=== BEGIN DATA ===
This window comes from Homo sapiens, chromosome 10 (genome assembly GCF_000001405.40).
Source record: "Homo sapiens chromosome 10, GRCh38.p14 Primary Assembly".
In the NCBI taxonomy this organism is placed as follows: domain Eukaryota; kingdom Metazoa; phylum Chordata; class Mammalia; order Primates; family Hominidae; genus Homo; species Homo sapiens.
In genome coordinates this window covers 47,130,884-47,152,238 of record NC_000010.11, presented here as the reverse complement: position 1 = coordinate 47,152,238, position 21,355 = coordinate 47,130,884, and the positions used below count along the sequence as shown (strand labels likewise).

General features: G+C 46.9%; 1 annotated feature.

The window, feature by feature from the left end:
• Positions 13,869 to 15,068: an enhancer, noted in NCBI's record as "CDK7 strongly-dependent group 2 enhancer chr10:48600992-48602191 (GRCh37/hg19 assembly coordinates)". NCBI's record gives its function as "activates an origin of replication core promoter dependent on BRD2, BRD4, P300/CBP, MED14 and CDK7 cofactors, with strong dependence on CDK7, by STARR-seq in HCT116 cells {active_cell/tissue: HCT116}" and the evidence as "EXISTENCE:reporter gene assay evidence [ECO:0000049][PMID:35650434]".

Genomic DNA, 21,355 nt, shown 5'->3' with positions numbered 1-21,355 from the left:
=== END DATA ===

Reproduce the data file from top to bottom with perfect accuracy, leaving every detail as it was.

This window comes from Homo sapiens, chromosome 10 (genome assembly GCF_000001405.40).
Source record: "Homo sapiens chromosome 10, GRCh38.p14 Primary Assembly".
In the NCBI taxonomy this organism is placed as follows: domain Eukaryota; kingdom Metazoa; phylum Chordata; class Mammalia; order Primates; family Hominidae; genus Homo; species Homo sapiens.
In genome coordinates this window covers 47,130,884-47,152,238 of record NC_000010.11, presented here as the reverse complement: position 1 = coordinate 47,152,238, position 21,355 = coordinate 47,130,884, and the positions used below count along the sequence as shown (strand labels likewise).

General features: G+C 46.9%; 1 annotated feature.

The window, feature by feature from the left end:
• Positions 13,869 to 15,068: an enhancer, noted in NCBI's record as "CDK7 strongly-dependent group 2 enhancer chr10:48600992-48602191 (GRCh37/hg19 assembly coordinates)". NCBI's record gives its function as "activates an origin of replication core promoter dependent on BRD2, BRD4, P300/CBP, MED14 and CDK7 cofactors, with strong dependence on CDK7, by STARR-seq in HCT116 cells {active_cell/tissue: HCT116}" and the evidence as "EXISTENCE:reporter gene assay evidence [ECO:0000049][PMID:35650434]".

Genomic DNA, 21,355 nt, shown 5'->3' with positions numbered 1-21,355 from the left: